Food onboard is considered as a critical welfare issue for crew members. A healthy, nutritious and low-fat food program provides seafarers with the required energy to perform their duties, protect their health and fight any fatigue symptoms. On the other hand, if not handled properly onboard, food can be a significant cause of diseases and foodborne outbreaks. So how crews can ensure the food hygiene onboard?
Below issues are to be considered:
Catering staff should be properly trained in food safety and personal hygiene, as they are responsible for ensuring that high standards of personal hygiene and cleanliness are maintained at all times throughout the galley, pantry and mess rooms.
- All cuts, even small, should be reported immediately and first-aid attention must be provided to prevent infection. An open cut, burn or abrasion should be covered with a blue waterproof dressing which must be changed regularly. Anyone with a septic cut or a boil, stye, etc. should stop working with food until it is completely healed.
- Illness, coughs and colds, rashes or spots, however mild, should be reported immediately when the symptoms appear.
- A person suffering from diarrhea and/or vomiting, which may be signs of food poisoning or a sickness bug, should not work in food-handling areas until medical clearance has been given.
- There should be no smoking in galleys, pantries, store rooms or other places where food is prepared or stored.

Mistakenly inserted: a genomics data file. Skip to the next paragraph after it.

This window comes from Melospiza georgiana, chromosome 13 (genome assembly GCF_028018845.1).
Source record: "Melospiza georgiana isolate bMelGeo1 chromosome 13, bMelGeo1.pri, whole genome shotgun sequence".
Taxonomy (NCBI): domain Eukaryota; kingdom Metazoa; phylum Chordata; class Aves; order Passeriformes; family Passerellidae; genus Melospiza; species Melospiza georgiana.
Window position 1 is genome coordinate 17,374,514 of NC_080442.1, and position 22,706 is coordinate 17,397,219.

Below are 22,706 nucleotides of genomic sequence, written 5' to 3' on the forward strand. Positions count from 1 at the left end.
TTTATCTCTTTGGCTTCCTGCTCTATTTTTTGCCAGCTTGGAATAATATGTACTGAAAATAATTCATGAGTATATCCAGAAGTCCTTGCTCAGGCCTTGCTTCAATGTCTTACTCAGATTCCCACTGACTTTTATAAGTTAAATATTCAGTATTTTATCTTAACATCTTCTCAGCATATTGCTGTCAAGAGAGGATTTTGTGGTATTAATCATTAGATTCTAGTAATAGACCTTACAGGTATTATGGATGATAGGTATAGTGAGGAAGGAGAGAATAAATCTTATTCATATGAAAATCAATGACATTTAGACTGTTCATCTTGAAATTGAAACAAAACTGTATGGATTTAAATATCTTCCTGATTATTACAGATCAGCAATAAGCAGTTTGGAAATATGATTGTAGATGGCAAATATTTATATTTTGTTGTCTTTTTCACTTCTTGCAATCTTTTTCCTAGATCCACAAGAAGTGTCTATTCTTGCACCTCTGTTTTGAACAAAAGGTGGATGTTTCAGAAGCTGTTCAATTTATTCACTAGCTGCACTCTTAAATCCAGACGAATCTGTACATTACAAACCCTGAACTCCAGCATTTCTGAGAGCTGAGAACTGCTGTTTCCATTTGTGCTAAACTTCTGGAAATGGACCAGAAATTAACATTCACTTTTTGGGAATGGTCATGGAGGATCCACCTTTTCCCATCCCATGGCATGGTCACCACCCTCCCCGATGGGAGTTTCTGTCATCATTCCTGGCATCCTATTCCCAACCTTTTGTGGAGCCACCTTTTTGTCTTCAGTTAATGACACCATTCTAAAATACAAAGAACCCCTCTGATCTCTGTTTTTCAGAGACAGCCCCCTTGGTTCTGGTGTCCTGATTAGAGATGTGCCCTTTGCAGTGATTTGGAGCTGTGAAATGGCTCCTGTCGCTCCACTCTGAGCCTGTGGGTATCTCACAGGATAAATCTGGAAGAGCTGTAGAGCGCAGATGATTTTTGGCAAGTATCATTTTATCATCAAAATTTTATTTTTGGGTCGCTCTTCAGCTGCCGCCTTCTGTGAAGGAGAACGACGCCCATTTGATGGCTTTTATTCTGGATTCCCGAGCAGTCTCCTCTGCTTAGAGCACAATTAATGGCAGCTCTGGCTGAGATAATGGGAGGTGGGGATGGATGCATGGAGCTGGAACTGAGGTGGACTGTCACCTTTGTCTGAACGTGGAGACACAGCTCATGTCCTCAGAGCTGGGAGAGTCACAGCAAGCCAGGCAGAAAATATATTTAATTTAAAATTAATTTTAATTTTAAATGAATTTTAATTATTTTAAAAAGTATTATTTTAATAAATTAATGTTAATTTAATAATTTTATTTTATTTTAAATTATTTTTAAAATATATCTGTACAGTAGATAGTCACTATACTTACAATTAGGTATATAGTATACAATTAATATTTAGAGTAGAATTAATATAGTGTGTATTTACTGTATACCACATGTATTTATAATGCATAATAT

- Hands and fingernails should be washed before handling food using a dedicated hand basin, a bacterial liquid soap from a dispenser, and disposable towels. It is also important to thoroughly wash and dry hands after using the toilet, blowing your nose or handling refuse or contaminated food. An alcohol gel may be used to supplement the use of soap and water.
- When handling food and preparing meals, catering staff should wear clean, protective clothing, including appropriate protective gloves if necessary. They are also discouraged from wearing any jewellery.
- The cleanliness of all food, crockery, cutlery, linen, utensils, equipment and storage is vital. Cracked or chipped crockery and glassware should not be used. Foodstuffs that may have come into contact with broken glass or broken crockery should be thrown away.
- The risks of cross contamination should be eliminated by thoroughly stripping and cleaning the relevant parts of equipment when successive different foods are to be used (especially raw and cooked foods). It is important to wash hands after handling raw meat, fish, poultry or vegetables.
- Separate work surfaces, chopping boards and utensils should be set aside for the preparation of raw meat and must not be used for the preparation of foods that will be eaten without further cooking. Color coding is an established way of ensuring separation between the two activities.
- Food waste, empty food containers and other garbage are major sources of pollution and disease and should be placed in proper covered storage facilities, safely away from foodstuffs.
- Fresh fruit and salad should be thoroughly washed in fresh water before being eaten.
- Foodstuffs and drinking water should not be stored where germs can thrive. Frozen food must be defrosted in controlled conditions, i.e. an area entirely separate from other food in cool conditions. Food should be prevented from sitting in the thaw liquid by placing it on grids in a container or on a shelf. Frozen food that has been defrosted is not to be refrozen.
- Raw food should be kept apart from cooked food or food that requires no further treatment before consumption (e.g. milk). Separate refrigerators are preferred although, if stored in the same unit, the raw food must always be placed at the bottom to avoid drips contaminating ready prepared food. Food should also be covered to prevent drying out, cross contamination and absorption of odour.
- It is vital to ensure that all food is kept at the correct temperature to prevent the multiplication of bacteria.
SQE has developed a sample of toolbox meeting to be used as guidance onboard